Olympus, a company mired in scandal over a series of murky acquisition figures and a seemingly revolving door at the senior executive level, is now facing a crisis of confidence from investors.
On Wednesday, Oct. 26, the president and chairman of the Olympus, Tsuyoshi Kikukawa, resigned and was replaced by Shuichi Takayama, a director of the company. Kikukawa had taken charge of Olympus on Oct. 14 after he abruptly fired the former head of the company, the Briton Michael C. Woodford, citing cultural differences in management styles, The New York Times reported.
Woodford later said he had been fired after raising questions over a series of acquisitions made by Olympus at what he said were inexplicably high prices or involving disproportionately pricey advisory fees totaling $687 million paid to now defunct companies for Olympus’ 2008 acquisition of Gyrus, a British medical equipment maker.
In the turmoil since Woodford’s departure, Olympus shares have lost over half their value, and some of its largest shareholders have demanded more disclosure, including to whom the payments were made out to and whether there were any conflicts of interest in any of the dealings, said the Times.
At a press conference held Wednesday in Tokyo to announce Kikukawa's departure and introduce Takayama as Olympus' new president, Takayama said, “Recognizing the seriousness of the situation, I have decided to spearhead our efforts to restore confidence.”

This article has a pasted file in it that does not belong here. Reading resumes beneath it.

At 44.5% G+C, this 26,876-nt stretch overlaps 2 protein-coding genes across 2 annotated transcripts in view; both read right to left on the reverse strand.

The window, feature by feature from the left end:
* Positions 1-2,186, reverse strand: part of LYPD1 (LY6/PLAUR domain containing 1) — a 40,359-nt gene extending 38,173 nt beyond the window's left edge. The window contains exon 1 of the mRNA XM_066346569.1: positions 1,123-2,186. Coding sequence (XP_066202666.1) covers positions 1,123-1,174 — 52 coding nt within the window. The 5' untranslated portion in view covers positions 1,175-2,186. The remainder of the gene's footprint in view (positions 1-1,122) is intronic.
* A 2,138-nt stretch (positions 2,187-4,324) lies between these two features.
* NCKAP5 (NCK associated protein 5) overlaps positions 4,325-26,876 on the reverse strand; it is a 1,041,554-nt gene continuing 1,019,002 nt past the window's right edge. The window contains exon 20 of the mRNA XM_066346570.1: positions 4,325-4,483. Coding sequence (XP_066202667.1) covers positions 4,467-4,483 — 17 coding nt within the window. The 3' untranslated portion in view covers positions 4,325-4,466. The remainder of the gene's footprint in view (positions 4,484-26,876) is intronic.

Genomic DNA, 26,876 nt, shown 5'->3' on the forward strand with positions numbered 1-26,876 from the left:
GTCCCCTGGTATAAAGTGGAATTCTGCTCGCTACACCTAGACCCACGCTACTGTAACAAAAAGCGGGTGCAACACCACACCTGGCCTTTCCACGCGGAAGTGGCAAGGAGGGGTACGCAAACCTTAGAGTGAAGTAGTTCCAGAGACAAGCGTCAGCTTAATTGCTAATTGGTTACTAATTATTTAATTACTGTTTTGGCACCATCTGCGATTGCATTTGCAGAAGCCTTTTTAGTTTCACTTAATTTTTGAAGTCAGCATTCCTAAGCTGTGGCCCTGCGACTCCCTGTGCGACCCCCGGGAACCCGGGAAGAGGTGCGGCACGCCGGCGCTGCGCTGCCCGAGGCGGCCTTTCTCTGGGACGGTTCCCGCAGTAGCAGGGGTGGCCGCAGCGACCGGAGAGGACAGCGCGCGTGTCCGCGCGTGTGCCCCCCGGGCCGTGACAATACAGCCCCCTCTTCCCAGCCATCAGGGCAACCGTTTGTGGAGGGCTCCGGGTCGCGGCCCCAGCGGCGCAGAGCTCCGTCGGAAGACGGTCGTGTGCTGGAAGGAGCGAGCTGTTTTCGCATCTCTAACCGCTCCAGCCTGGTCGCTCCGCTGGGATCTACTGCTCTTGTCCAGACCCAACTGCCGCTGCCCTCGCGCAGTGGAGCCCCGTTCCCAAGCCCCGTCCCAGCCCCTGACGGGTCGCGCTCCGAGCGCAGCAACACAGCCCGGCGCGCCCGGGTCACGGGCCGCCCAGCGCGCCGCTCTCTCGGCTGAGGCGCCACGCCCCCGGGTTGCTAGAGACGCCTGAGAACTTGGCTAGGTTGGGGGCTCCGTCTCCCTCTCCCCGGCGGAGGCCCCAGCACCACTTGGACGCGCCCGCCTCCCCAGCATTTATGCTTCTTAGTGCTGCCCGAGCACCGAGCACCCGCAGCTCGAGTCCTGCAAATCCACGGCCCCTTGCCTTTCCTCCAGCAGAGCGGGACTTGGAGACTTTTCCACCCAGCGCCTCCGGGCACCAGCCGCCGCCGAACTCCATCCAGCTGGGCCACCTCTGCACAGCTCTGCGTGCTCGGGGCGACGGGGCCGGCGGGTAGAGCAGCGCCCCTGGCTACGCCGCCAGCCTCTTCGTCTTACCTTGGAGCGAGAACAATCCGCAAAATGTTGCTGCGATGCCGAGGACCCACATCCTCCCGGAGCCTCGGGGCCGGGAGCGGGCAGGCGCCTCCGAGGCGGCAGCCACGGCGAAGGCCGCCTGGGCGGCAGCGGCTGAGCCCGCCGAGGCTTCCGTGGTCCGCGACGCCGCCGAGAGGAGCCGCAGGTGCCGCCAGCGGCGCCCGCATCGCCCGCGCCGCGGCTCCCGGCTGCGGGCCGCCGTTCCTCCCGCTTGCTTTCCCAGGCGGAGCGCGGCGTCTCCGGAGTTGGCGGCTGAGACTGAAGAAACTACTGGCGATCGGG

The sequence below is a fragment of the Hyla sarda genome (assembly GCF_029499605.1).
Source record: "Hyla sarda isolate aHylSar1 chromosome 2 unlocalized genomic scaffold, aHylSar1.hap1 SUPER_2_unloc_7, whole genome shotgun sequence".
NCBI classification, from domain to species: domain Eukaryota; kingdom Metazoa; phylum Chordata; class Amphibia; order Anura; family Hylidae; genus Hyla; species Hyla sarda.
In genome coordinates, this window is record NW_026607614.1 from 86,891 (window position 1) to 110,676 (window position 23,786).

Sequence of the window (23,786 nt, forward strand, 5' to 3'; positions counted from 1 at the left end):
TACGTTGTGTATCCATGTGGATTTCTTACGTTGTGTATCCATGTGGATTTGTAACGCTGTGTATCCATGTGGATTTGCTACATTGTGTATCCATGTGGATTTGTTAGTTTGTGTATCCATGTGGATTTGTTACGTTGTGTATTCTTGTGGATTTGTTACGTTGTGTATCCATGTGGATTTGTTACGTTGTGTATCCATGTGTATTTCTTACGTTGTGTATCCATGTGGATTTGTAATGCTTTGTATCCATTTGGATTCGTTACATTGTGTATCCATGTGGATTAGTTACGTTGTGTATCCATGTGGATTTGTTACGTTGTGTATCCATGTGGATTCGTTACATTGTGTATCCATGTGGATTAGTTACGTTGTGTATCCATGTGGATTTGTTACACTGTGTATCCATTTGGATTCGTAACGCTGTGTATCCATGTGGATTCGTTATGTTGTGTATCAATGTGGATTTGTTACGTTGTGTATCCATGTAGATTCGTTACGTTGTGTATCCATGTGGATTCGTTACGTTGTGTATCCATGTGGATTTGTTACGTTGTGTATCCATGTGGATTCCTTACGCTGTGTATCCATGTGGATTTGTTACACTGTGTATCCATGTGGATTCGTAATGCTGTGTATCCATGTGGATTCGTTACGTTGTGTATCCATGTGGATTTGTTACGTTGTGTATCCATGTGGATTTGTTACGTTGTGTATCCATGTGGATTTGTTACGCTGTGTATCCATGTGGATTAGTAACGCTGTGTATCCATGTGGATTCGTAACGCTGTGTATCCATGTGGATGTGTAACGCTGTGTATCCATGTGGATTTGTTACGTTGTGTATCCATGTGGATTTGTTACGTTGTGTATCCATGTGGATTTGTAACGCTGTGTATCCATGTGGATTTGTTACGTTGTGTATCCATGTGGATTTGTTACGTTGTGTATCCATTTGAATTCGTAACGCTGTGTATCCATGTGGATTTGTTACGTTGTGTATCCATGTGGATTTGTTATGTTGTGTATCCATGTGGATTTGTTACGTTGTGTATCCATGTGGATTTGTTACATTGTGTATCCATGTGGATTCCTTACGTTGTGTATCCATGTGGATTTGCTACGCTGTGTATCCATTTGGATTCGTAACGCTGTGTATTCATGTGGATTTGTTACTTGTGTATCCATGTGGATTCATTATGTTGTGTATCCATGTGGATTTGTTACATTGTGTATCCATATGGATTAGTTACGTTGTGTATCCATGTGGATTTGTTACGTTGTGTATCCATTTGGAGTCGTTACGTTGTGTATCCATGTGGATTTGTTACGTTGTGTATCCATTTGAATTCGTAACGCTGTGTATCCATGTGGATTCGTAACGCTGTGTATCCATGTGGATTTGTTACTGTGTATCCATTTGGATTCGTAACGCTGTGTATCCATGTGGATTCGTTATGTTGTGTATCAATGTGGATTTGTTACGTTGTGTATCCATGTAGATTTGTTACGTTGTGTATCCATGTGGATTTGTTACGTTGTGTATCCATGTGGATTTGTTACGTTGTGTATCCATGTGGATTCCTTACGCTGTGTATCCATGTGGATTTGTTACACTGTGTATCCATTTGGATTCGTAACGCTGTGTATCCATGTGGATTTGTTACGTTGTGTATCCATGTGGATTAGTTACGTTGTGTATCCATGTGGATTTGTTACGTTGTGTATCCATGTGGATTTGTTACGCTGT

During a question-and-answer session, many of Takayama's responses referred to an upcoming third-party inquiry, which he said will get to the bottom of the company's turmoil, and that it wasn't appropriate to comment at the time.
Woodford told the Times that Kikukawa’s resignation was not enough to win back investor confidence in Olympus. He demanded that the entire board—which had been aware of his allegations, he said, yet voted to fire him instead of investigating the claims—should go.
In response to a question about the company’s stock price, Takayama said he believes that it will definitely recover because the fundamental value of the company hasn't changed. However, when management turnover and financial discrepancies cause a considerable shift in both investors' and the public's confidence in a company, its perceived value has changed.
As the new organizational head, should Takayama have been as transparent as possible at the press event, or was waiting for the results of a more credible, third-party investigation into recent events the right PR move?